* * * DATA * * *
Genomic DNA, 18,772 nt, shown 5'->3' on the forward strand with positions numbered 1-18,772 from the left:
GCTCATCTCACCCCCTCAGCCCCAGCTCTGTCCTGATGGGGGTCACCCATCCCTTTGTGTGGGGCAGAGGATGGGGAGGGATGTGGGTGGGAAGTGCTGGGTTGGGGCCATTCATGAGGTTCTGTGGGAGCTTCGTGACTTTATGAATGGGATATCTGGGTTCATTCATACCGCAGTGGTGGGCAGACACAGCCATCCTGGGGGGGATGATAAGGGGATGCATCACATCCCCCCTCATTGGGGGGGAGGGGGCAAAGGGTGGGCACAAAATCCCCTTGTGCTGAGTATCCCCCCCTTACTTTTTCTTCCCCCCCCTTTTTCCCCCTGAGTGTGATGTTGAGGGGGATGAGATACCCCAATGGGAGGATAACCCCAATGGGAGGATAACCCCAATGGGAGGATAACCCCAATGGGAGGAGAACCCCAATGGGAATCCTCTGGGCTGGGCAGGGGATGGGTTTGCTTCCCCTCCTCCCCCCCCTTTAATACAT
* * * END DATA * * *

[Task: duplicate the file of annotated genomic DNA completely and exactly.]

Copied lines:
Genomic DNA, 18,772 nt, shown 5'->3' on the forward strand with positions numbered 1-18,772 from the left:
GCTCATCTCACCCCCTCAGCCCCAGCTCTGTCCTGATGGGGGTCACCCATCCCTTTGTGTGGGGCAGAGGATGGGGAGGGATGTGGGTGGGAAGTGCTGGGTTGGGGCCATTCATGAGGTTCTGTGGGAGCTTCGTGACTTTATGAATGGGATATCTGGGTTCATTCATACCGCAGTGGTGGGCAGACACAGCCATCCTGGGGGGGATGATAAGGGGATGCATCACATCCCCCCTCATTGGGGGGGAGGGGGCAAAGGGTGGGCACAAAATCCCCTTGTGCTGAGTATCCCCCCCTTACTTTTTCTTCCCCCCCCTTTTTCCCCCTGAGTGTGATGTTGAGGGGGATGAGATACCCCAATGGGAGGATAACCCCAATGGGAGGATAACCCCAATGGGAGGATAACCCCAATGGGAGGAGAACCCCAATGGGAATCCTCTGGGCTGGGCAGGGGATGGGTTTGCTTCCCCTCCTCCCCCCCCTTTAATACAT